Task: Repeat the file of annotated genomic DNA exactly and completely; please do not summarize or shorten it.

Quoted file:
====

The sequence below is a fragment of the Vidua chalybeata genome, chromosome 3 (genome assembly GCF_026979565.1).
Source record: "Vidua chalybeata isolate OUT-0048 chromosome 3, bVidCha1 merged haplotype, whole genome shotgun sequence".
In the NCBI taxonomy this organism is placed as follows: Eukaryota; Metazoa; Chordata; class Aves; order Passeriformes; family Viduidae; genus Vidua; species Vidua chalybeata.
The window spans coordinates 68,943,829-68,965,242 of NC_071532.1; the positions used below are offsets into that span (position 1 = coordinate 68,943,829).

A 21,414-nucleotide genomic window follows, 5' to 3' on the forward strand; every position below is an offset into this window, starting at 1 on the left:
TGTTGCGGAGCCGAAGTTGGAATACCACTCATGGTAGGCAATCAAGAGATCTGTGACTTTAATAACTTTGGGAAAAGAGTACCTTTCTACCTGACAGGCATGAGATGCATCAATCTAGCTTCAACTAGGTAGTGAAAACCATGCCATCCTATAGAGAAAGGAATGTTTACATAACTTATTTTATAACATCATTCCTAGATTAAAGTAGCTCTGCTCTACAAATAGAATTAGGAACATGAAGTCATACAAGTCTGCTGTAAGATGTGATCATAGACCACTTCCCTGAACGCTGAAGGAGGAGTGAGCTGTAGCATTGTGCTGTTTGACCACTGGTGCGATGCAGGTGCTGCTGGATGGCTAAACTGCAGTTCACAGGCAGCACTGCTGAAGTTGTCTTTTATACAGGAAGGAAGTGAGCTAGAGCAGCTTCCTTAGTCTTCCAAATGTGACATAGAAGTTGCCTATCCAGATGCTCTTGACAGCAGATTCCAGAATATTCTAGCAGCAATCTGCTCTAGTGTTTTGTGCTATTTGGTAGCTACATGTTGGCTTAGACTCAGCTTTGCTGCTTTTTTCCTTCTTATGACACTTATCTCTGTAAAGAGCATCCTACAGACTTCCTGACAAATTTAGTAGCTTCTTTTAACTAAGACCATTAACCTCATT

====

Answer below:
The sequence below is a fragment of the Vidua chalybeata genome, chromosome 3 (genome assembly GCF_026979565.1).
Source record: "Vidua chalybeata isolate OUT-0048 chromosome 3, bVidCha1 merged haplotype, whole genome shotgun sequence".
In the NCBI taxonomy this organism is placed as follows: Eukaryota; Metazoa; Chordata; class Aves; order Passeriformes; family Viduidae; genus Vidua; species Vidua chalybeata.
The window spans coordinates 68,943,829-68,965,242 of NC_071532.1; the positions used below are offsets into that span (position 1 = coordinate 68,943,829).

A 21,414-nucleotide genomic window follows, 5' to 3' on the forward strand; every position below is an offset into this window, starting at 1 on the left:
TGTTGCGGAGCCGAAGTTGGAATACCACTCATGGTAGGCAATCAAGAGATCTGTGACTTTAATAACTTTGGGAAAAGAGTACCTTTCTACCTGACAGGCATGAGATGCATCAATCTAGCTTCAACTAGGTAGTGAAAACCATGCCATCCTATAGAGAAAGGAATGTTTACATAACTTATTTTATAACATCATTCCTAGATTAAAGTAGCTCTGCTCTACAAATAGAATTAGGAACATGAAGTCATACAAGTCTGCTGTAAGATGTGATCATAGACCACTTCCCTGAACGCTGAAGGAGGAGTGAGCTGTAGCATTGTGCTGTTTGACCACTGGTGCGATGCAGGTGCTGCTGGATGGCTAAACTGCAGTTCACAGGCAGCACTGCTGAAGTTGTCTTTTATACAGGAAGGAAGTGAGCTAGAGCAGCTTCCTTAGTCTTCCAAATGTGACATAGAAGTTGCCTATCCAGATGCTCTTGACAGCAGATTCCAGAATATTCTAGCAGCAATCTGCTCTAGTGTTTTGTGCTATTTGGTAGCTACATGTTGGCTTAGACTCAGCTTTGCTGCTTTTTTCCTTCTTATGACACTTATCTCTGTAAAGAGCATCCTACAGACTTCCTGACAAATTTAGTAGCTTCTTTTAACTAAGACCATTAACCTCATT